December 7, 2006
Getting kicked out of shul
The unpleasant underside of synagogue life raises questions about the power of rabbis and boards to keep some Jews out
(Page 3 - Previous Page)"Most rabbis are well advised to try to stay away from these legal matters," he said, although the rabbi can try to encourage the people to go to beit din. "Too often it's a lose-lose situation for the rabbi. Unfortunately, if it's bitter and nasty, he should try to get them to reconcile, but it's best to stay out of it."
Weil didn't become involved until recently in the Biston dispute. The lawsuit that caused rift revolves around a civil court case with a shul member, Gary Klein. The two entered into a real estate deal together in 2000, and within the next year they were on opposite sides in a civil lawsuit.
In 2005 a jury verdict was returned against Biston, who filed a motion for a new trial, but the case was settled before the motion was ruled on. The settlement agreement provided for payment of $300,000 to Klein.
Biston says the entire affair is a private matter irrelevant to his attendance at Beth Jacob.
"Rabbis should not get involved with other members of the synagogue," Biston said. "Who is he to decide who should be able to pray at the temple? No rabbi can decide that."
Weil said he only got involved in the Biston case because, as stated in allegations in court documents, Biston had first approached Klein on synagogue grounds to discuss the real estate transaction that ultimately resulted in the lawsuit. Biston claimed to have known Klein beforehand.
After the settlement, Klein said he went to the rabbi and said, "I waited three and a half years, now I have the goods; you have it here in writing ... he used your institution."
When Klein approached him, Weil got the board involved. Beth Jacob's bylaws provide that the executive board has the right to ask people to leave. This transaction is done privately and is not subject to a trial. But some people who were asked to leave the shul have taken offense at the manner of the proceedings.
Gadi Pickholz wrote a letter from Israel to a Web site, www.lukeford.net, run by blogger Luke Ford, saying that Weil "falsely accused me of sexual impropriety of an unstated nature with a congregant of unstated name (how convenient) in an attempt to get me out of his shul."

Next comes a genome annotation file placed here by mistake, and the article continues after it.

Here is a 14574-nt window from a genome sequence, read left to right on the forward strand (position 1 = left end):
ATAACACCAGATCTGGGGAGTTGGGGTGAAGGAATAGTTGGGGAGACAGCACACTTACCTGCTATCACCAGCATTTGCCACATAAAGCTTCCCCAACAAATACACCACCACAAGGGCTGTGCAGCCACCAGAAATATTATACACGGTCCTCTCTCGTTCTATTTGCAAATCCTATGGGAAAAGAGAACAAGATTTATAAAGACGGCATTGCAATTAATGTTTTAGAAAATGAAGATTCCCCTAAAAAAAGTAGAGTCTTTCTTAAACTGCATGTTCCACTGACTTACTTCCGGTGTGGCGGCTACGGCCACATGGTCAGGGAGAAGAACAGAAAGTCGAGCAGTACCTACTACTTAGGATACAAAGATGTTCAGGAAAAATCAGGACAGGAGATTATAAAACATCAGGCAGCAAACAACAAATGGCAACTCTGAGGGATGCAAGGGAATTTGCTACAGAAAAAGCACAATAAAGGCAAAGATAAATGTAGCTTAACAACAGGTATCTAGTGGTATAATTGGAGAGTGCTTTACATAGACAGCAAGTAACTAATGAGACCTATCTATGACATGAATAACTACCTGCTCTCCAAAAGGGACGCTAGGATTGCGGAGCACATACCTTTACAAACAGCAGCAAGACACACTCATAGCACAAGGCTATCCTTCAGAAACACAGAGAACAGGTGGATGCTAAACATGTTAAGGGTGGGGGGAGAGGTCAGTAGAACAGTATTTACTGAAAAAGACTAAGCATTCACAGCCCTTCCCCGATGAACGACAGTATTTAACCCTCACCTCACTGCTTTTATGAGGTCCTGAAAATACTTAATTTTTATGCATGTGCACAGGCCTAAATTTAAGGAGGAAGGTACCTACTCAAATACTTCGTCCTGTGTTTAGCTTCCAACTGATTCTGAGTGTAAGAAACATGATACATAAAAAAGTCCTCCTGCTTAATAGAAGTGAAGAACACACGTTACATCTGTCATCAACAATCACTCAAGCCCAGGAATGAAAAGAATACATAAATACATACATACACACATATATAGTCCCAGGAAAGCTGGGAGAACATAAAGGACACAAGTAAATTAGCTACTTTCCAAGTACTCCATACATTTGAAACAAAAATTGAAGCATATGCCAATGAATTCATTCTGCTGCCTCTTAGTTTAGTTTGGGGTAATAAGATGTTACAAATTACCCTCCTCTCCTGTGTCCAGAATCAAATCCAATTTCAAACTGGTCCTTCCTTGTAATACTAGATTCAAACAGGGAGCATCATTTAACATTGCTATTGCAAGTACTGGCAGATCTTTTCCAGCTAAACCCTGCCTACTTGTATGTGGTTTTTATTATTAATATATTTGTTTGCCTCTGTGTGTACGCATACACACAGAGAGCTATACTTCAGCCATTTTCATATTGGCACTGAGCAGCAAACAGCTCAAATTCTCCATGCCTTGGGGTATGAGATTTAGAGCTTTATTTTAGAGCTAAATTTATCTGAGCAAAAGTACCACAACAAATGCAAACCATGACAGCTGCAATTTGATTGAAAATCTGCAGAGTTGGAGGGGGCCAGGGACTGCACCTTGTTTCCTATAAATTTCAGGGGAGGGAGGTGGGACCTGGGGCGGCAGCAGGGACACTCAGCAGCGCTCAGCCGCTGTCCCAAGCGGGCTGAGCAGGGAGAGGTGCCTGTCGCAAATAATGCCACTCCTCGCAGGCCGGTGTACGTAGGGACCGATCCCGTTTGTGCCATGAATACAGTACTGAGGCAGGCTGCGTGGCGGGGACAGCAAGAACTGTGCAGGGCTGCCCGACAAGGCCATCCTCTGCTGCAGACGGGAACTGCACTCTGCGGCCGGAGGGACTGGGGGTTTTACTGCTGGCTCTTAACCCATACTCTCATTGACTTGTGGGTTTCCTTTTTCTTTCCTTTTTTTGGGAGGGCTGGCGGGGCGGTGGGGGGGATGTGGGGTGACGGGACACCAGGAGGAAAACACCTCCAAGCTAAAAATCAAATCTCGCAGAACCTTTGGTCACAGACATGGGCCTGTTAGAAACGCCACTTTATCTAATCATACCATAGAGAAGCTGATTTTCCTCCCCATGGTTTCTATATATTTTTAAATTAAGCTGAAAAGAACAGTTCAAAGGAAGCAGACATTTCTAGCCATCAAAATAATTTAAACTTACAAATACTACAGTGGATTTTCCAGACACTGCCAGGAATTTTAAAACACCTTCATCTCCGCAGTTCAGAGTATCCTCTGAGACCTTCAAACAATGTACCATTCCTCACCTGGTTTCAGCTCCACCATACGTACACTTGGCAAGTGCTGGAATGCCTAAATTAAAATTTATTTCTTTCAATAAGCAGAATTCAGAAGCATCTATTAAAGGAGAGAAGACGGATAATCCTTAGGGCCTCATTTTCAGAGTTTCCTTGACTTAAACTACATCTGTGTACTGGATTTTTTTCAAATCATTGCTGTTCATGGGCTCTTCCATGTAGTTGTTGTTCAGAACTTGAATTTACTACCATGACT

Ford also had been banned from Beth Jacob and Young Israel of Century City. The rabbis of the synagogues and Ford all declined to speak on the record about the ban, which has to do with Ford's blog and his former involvement writing about the porn industry.
"We did not go into reasons of why we were asking [Pickholz] to leave in order to protect the person," Weil said. He and the board had been following up on a specific complaint from a member, and they solicited advice from the police. "The Beverly Hills police said we had to protect the members. It was left pretty vague -- we did not want to get into it. I was careful to tell him, 'We're not saying you're guilty; we've taken on a policy that when credible accusations are made, we're going to ask people not to return.'"
Another man asked to leave the shul said he found the whole process mystifying. "It was Yom Kippur morning , and I was saying 'Avinu Malkeinu,' and [Weil] said can you come outside, I want to talk to you," said the other man who requested that his name not be used. He told the rabbi that that he'd come out when he finished davening, and was told, "You have to leave this shul, and if you don't come now, I'll call the police."
The police came and evicted him. Later, he said, "I tried to talk to some people on the board, but I don't know why he did the whole thing." A few months ago, the man said he ran into the rabbi at an event and confronted him. "What did I do?" he asked the rabbi, who told him it was about a problem with another member.
"A man came crying to me that he couldn't come to this synagogue without being verbally abused and threatened," by this man, Weil told The Journal. The man in question had been a tenant of the other man, who was elderly, and they had also been involved in a court case.
"The case was five or six years old, and it was resolved in court; it's a civil issue that has nothing to do with the shul," the man told The Journal. Weil said that if people like this man would like to return to the synagogue, they'd have to go before the executive board and "ideally ask for forgiveness" from the people they offended.
"A community has a responsibility first and foremost to create a safe and secure environment," Weil said of the various cases of eviction.
"We want to create a place where young people of all ages can explore their Judaism in a warm environment," Weil said, "where adults can explore their Judaism emotionally, spiritually or intellectually. And where there's a sense of responsibility to the community, to Israel, to tikkun olam [heal the world]."
Despite the recent allegations against him, Weil's vision for the synagogue has proven results. When he came to Beth Jacob from Detroit in 1999, the congregation had between 400 and 500 member families, about 50 of them families with children. Now, some eight years later, Beth Jacob membership has almost doubled, with more than 800 family units -- some 200 of them with children and teenagers -- making it the largest Orthodox congregation on the West Coast. The synagogue leaders pride themselves on being diverse and welcoming.
And it is perhaps that same sense of openness that has made the synagogue seem inviting to some undesirable characters, Beth Jacob leadership said, although, noted board president Tabak, asking six or seven people to leave from among the thousand or so that pray there on a weekly basis "is not very many." He said, "One of our greatest strengths is our greatest weakness."